When the Glen Ridge/Montclair Fire Service Agreement was established in 1990, it was hailed as a model of shared service and cooperation between towns. Over 30 years later, how many other towns have adopted this “model”? Exactly zero. In fact, other towns have designed agreements to be specifically unlike our agreement. And it is obvious why.

When it first started, the FSA was a contract carefully negotiated over years, with provisions for relatively fair cost sharing over time. In 1990, Glen Ridge had a hybrid department of volunteers and nine career firefighters. Nine firefighters were deemed insufficient, and consultants advised the town to either hire more staff or consider using Montclair’s department. As Glen Ridge is obviously a smaller town, it was anticipated that they might receive 10% of calls from the Fire Department. (Over the years GR has typically received at least 10% of calls, according to data that has been publicly shared.)  In 1991, Glen Ridge contributed $492,000, and Montclair’s Fire budget was roughly $3.7 million.

If the 1991 agreement was translated into 2022 dollars, Glen Ridge would be paying about $1.1 million, and Montclair would be paying $8.1 million. Instead, Glen Ridge is paying $925,000  and Montclair is paying more than $14 million, and this does not include the millions in capital expenses that Montclair has borne alone over three decades. As we all know, personnel costs, like health insurance and pensions, have increased well over the rate of inflation, and Montclair taxpayers have absorbed all of these increases. For most of the past decade Glen Ridge has paid less than $800,000, while Montclair’s costs have reached well over $16 million. How is it possible that Glen Ridge’s costs have decreased over 30 years, when Montclair’s have significantly outpaced inflation?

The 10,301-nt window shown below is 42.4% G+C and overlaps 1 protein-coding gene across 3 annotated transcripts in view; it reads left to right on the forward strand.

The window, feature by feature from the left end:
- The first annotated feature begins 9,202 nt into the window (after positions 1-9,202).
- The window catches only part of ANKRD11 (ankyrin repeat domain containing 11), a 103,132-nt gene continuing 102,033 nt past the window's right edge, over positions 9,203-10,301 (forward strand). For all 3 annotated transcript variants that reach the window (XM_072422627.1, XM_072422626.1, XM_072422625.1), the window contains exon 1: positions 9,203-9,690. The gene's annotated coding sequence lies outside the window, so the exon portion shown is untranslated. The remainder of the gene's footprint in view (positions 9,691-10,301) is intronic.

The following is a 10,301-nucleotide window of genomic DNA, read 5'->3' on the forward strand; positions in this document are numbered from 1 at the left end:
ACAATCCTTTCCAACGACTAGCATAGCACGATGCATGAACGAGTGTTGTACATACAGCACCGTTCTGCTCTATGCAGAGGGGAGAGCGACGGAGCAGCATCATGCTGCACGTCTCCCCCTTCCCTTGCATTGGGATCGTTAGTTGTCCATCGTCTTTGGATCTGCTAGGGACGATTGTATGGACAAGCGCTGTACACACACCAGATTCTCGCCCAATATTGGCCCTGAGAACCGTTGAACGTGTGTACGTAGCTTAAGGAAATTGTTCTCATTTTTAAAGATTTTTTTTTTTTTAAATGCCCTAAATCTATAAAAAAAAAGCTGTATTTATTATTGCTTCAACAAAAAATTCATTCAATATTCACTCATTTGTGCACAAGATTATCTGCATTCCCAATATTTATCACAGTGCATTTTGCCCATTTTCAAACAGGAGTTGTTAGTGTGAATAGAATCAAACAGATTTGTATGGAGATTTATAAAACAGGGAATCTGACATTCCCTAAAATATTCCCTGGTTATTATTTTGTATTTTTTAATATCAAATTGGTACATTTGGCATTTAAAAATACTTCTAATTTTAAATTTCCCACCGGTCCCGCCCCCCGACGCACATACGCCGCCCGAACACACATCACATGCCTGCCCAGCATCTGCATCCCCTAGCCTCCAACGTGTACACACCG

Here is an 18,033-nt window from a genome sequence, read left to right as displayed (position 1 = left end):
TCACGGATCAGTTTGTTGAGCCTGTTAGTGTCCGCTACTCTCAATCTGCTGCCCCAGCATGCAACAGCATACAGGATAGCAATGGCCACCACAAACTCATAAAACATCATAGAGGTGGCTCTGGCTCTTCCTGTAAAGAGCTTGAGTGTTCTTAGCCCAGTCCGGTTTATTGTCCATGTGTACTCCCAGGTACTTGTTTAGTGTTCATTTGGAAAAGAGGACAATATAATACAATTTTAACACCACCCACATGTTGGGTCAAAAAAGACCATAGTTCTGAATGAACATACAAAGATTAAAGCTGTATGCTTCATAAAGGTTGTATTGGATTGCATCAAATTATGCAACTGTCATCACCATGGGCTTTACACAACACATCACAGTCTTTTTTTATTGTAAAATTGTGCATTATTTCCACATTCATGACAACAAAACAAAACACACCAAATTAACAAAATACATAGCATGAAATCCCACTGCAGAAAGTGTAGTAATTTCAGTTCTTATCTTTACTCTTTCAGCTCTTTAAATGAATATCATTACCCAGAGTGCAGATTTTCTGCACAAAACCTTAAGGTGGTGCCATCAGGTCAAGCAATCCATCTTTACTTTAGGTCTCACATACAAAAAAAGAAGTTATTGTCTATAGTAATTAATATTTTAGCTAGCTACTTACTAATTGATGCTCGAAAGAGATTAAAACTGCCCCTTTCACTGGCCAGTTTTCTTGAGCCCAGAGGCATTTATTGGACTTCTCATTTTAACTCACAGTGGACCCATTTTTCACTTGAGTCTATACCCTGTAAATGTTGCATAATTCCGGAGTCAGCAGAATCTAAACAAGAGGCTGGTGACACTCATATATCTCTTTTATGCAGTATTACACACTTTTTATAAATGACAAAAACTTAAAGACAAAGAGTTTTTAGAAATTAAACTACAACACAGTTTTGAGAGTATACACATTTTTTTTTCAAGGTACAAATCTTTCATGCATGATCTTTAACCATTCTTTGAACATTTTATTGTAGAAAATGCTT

Additionally, over the years, Montclair has included additional benefits to “sweeten” the deal. This includes use of a sports playing field for half of a year, free flushing of their fire hydrants and water system at Montclair’s expense, and fire code enforcement.  Why is it necessary to include sports fields in a fire service agreement? Let me be clear to my fellow Montclair residents — there is nowhere else in the state, and probably the country, that includes such provisions. These items should be negotiated separately based on community input and assessment of current needs.

Glen Ridge had the option to continue this extremely generous agreement for 10 more years, and chose not to. They appear to want to pay even less than they were paying 30 years ago, and seemingly want more field space. In the earlier years of the agreement, there might have been direct negotiation. Now Glen Ridge is pitting Bloomfield against  Montclair in a race to the bottom, as the contract is currently entirely on their terms. The Township Council and residents of Montclair should really consider whether this deal is worth continuing. There is nowhere else in the state that charges their own residents more for fire service than a neighboring town. We should submit a bid that reflects 2022 reality — and we should try to move away from the relationship that has developed in which Glen Ridge uses Montclair resources at bargain prices. Remove the playing fields from the deal and negotiate this separately. After 30 years, it’s time to reassess and think about fairness.  

Eileen Birmingham